Food & Culinary Tradition in India

Broadly, food in India can be divided into five regions: North, Central, South, East, and West. Though India is the home of numerous religions, the two major religions, Hinduism and Islam, contributed to the current food tradition in India.

The settlers and invaders who came to India brought their own culinary culture to India and the locals combined it with their own cooking, creating a perfect blend of unique food culture that cannot be seen in any other part of the world. For example, Parsis, who came from Persia, settled in Maharashtra and Gujarat and introduced Parsi food to local people. The British, with their rule, introduced tea (popularity known as chai), biscuits, sandwiches, and white loaf bread to the Indian people.

The Hindu religion popularized vegetarian cooking, which dates back to several thousand years during the Vedic period, when most of the food items were made with pulses and lentils (popularly called dals), grain, dairy items, vegetables, and fruits. The majority of  modern-day Hindus eat meat and sea foods, but some still practice a strict vegetarian diet.

The Mughals who invaded India in the 16th century introduced food cooked with spices, dried fruits, nuts, butter-based curries, and flavored sauces prepared with milk and cream. Though this type of cooking originated in North India, now it is cooked in all parts of India with local variations.

A typical Indian meal consists of sweet, salty, and spicy flavored food. A basic menu consists of rice, chapatis (flatbread), veg or non-veg curries, chutney,  and for dessert there might be an Indian sweet. At the end of the meal, there will be a freshener of betel leaves, cardamoms, cloves and betel nuts.

In India most people eat food with their right hand; just like how you need to practice to use chopsticks to eat Chinese food, you need to practice eating with your hand. Nowadays with the influence Western culture has on India, in cities people are eating with spoons, forks, and other utensils. Most of the homes in India prepare their food in the kitchen and eat in the kitchen, with all the family members sitting around on the floor. The main course of the food is served in a big plate with smaller plates or bowls for the side dishes. In the South,  food is also served on a banana leaf; it is a art to eat food from a banana leaf. There is no religious reason for serving food on a banana leaf, it is merely a part of South Indian tradition.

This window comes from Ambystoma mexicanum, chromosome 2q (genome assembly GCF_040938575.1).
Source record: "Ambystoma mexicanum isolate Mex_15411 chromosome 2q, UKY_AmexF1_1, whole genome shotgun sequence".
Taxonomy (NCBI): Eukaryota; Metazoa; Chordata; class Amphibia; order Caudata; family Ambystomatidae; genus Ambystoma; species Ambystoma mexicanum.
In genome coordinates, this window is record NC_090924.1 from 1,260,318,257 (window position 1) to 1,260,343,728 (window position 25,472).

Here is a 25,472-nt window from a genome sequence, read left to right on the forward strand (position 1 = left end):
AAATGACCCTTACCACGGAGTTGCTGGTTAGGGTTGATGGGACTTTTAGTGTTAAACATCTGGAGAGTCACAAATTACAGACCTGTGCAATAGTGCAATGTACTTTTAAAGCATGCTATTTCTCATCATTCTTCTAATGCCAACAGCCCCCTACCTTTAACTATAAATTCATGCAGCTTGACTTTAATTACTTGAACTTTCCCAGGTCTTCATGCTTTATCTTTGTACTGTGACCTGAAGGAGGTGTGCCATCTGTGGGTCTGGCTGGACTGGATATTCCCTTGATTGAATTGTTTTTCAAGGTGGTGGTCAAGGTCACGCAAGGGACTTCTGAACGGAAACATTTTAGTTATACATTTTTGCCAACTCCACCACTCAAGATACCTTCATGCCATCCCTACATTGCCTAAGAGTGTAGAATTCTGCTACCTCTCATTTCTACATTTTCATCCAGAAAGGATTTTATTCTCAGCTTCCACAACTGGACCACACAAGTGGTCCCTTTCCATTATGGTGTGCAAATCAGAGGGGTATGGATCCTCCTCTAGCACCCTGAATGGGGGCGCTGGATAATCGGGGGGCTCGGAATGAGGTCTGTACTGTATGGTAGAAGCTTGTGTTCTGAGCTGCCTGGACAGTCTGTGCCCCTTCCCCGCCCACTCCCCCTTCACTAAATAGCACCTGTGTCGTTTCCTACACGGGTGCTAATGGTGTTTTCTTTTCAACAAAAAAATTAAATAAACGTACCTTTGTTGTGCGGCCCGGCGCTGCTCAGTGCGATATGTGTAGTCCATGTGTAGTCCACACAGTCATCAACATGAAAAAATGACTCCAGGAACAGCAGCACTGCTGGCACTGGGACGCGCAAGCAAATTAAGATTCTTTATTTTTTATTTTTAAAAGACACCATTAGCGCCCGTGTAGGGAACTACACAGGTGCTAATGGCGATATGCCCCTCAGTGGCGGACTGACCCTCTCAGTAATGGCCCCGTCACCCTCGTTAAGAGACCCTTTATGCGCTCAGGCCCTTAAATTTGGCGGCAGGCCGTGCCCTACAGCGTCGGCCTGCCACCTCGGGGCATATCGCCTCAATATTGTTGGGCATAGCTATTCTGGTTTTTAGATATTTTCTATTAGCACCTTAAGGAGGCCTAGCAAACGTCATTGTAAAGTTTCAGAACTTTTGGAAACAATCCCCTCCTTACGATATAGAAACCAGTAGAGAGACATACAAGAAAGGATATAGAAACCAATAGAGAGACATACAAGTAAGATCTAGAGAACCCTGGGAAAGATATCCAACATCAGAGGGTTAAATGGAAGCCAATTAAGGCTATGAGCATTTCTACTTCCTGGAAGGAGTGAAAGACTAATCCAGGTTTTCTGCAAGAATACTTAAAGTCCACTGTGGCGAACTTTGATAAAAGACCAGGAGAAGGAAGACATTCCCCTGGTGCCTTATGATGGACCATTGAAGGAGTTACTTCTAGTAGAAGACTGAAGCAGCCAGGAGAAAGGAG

As you may very well know, there is no Indian cooking without spices and herbs. These spices and spice powder mixtures can be purchased directly from the market. Another option is to buy raw spices and grind it at home to get fresh spice mixes. Like any good cooking, Indian cooking takes time and patience. Some of Indian cooking takes hours of preparation and cooking, but if you take the time and effort to cook, you can prepare delicious Indian food.

India’s food traditions have been influenced by various settlers, invaders, and traders those who came to India for various reasons giving a culinary tradition that are benefited from centuries of cross-pollination. The majority of Indians’ mantra is “You are what you eat!”. With their religious beliefs, they modified the food tradition and cooking to satisfy their mind and body. For the majority of Indians rice, chapati, vegetables, meat, and seafood are the main food items, though throughout India these items are cooked and eaten differently based on their religious beliefs, cultural background, and the close proximity of their homes to either mountains, deserts, seas, or rivers. This gives a unique food and culinary experience in India that cannot be seen or experienced in any other country.

Author: Mani

I am interested in writing about India


  1. Nice info and photos about Indian food, during my visit to Thailand, I did see the market similiar to the Indian food markt. One of these days I will visit India, I am sure I’ll visit one of these fod markets. I love busy markets where you can buy food by talking witht the vendors directly.

  2. When I was in Chennai, I enjoyed eating varitie of South Indian food. like Idly and Dosa. One thing I can tell, the food that is prepared in US restaurents is completely differnt from the food that is available in India. Not sure why it is like that?

  3. Subbu Narayanan says:

    A nice one!

    In regards to your view on the broad food classification due to the major religions- Islam and Hinduism, I would like to mention that there have been a few other major influences too. For example, in Kerala, Syrian Christians have had a big say on the variety food. Their cuisine is is also referred to as Malabar cuisine. It is so popular even among non-christians of Kerala such that every Kerala restaurant in the country that isnt Vegetarian, will serve you Syrian Beef fry and Malabar Biryani.

    Similarly the Portugese brought us the immensely popular Vindaloo dishes, which you get in Goa and Mumbai.

  4. I didn’t know about the Syrian Christians living in Kerala until I visited Dakshinachitra in Chennai, couple of months back. There I saw model houses that are modeled after the houses of Syrian Christians in Kerala.

    I did know about the Vindaloo through another blog

    Thanks for the comments.

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